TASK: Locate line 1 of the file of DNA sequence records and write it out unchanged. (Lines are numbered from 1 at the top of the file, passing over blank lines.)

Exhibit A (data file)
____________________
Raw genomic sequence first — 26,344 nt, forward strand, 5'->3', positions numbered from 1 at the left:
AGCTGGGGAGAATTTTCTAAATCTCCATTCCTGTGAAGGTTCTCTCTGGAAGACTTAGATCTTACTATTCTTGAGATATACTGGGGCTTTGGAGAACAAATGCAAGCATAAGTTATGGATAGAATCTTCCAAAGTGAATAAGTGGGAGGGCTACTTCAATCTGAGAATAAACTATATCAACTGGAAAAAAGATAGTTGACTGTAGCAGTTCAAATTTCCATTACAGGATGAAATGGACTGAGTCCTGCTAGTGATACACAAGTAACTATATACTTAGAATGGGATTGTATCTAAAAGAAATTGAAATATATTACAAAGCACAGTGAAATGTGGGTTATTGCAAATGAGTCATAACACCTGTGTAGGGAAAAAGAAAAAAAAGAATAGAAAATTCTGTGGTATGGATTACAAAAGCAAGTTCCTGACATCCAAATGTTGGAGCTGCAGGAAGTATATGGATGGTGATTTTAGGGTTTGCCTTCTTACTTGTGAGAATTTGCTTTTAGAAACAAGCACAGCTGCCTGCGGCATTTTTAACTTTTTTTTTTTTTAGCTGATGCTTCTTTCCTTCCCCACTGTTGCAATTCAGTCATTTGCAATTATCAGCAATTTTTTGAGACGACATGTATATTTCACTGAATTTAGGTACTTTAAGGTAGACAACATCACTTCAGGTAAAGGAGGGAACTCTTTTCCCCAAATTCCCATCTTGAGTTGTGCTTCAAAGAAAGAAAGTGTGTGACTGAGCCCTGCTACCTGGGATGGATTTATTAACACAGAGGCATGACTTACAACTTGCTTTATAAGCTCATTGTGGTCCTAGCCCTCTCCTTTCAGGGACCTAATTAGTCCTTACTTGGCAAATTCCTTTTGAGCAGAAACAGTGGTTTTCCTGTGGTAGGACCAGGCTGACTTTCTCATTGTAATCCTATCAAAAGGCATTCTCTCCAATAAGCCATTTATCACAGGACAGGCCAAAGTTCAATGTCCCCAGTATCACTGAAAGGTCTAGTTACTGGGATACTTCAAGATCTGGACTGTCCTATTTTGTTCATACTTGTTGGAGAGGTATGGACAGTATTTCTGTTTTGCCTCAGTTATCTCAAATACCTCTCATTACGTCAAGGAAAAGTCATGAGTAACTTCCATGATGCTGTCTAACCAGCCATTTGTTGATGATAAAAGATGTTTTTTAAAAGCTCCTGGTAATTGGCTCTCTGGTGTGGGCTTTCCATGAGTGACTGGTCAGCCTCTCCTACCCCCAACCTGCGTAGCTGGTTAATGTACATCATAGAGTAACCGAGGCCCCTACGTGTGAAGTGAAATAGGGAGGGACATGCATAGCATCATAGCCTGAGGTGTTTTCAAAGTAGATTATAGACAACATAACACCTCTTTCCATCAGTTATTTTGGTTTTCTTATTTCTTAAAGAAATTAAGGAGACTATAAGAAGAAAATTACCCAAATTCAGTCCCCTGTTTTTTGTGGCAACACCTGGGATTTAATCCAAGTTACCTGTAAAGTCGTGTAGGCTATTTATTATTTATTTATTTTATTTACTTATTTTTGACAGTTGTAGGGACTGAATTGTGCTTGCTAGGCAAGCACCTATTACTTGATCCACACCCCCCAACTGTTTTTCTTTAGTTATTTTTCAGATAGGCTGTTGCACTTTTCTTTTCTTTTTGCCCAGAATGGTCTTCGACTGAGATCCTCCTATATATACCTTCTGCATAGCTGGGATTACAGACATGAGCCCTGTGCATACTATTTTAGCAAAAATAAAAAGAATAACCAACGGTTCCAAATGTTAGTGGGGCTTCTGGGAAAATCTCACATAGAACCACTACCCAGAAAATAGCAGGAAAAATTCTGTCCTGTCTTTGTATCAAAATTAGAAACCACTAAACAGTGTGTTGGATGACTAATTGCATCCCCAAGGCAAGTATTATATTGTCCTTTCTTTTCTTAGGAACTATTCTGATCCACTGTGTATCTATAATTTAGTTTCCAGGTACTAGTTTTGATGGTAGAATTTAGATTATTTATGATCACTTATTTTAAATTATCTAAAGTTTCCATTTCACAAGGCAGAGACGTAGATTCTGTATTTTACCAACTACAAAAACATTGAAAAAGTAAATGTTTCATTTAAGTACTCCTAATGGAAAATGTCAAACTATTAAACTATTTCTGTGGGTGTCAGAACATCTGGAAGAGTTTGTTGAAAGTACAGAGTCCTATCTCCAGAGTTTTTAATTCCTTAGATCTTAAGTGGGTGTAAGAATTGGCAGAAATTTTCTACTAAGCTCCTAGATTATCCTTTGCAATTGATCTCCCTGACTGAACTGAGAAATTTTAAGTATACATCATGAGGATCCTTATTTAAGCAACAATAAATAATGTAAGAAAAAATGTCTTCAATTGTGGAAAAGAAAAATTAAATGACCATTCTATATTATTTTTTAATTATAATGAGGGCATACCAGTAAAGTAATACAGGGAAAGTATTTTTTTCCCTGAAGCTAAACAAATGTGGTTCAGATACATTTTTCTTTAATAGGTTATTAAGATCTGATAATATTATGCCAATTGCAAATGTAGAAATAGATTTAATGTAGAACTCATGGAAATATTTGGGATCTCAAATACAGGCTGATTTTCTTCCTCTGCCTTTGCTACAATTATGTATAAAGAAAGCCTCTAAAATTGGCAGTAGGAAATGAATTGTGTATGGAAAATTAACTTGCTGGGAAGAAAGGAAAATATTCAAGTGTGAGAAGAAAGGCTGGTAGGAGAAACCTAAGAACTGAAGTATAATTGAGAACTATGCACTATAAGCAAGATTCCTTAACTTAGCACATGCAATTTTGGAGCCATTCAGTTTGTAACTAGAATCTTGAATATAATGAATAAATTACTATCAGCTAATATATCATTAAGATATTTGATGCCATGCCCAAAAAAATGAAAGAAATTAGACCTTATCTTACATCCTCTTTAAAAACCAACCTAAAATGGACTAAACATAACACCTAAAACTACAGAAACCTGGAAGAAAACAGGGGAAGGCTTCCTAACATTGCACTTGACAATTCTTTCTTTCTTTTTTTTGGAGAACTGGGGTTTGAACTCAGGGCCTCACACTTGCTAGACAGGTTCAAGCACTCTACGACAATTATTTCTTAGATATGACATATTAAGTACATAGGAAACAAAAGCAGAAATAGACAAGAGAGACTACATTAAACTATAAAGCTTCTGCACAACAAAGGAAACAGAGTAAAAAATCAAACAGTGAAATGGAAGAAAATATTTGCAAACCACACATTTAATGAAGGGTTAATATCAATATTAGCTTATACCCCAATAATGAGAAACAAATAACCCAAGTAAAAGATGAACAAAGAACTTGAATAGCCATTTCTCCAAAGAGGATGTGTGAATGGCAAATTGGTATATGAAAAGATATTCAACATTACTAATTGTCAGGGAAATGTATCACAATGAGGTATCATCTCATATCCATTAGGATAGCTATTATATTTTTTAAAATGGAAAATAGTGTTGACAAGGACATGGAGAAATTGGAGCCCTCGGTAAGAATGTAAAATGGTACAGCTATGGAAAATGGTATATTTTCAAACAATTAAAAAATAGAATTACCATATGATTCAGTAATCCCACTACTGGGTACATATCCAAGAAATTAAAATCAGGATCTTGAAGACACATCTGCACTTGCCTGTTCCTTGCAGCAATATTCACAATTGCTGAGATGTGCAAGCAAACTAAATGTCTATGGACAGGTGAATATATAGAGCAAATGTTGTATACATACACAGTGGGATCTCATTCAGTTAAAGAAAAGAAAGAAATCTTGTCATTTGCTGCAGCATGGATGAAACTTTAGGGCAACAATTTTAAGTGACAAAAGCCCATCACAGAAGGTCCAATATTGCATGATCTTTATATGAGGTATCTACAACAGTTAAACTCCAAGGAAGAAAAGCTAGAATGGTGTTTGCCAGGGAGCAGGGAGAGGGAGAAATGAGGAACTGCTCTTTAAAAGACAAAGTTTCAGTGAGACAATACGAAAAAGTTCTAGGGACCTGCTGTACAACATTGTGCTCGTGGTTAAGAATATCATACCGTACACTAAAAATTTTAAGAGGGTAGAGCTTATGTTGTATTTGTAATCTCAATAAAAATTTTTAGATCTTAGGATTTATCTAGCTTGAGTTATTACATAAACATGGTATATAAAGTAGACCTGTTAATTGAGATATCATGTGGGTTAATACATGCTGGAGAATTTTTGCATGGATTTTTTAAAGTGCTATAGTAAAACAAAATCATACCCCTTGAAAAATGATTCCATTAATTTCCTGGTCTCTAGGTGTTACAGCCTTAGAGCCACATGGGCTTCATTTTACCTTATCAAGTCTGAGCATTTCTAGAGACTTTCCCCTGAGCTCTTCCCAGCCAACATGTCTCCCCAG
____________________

Raw genomic sequence first — 26,344 nt, forward strand, 5'->3', positions numbered from 1 at the left: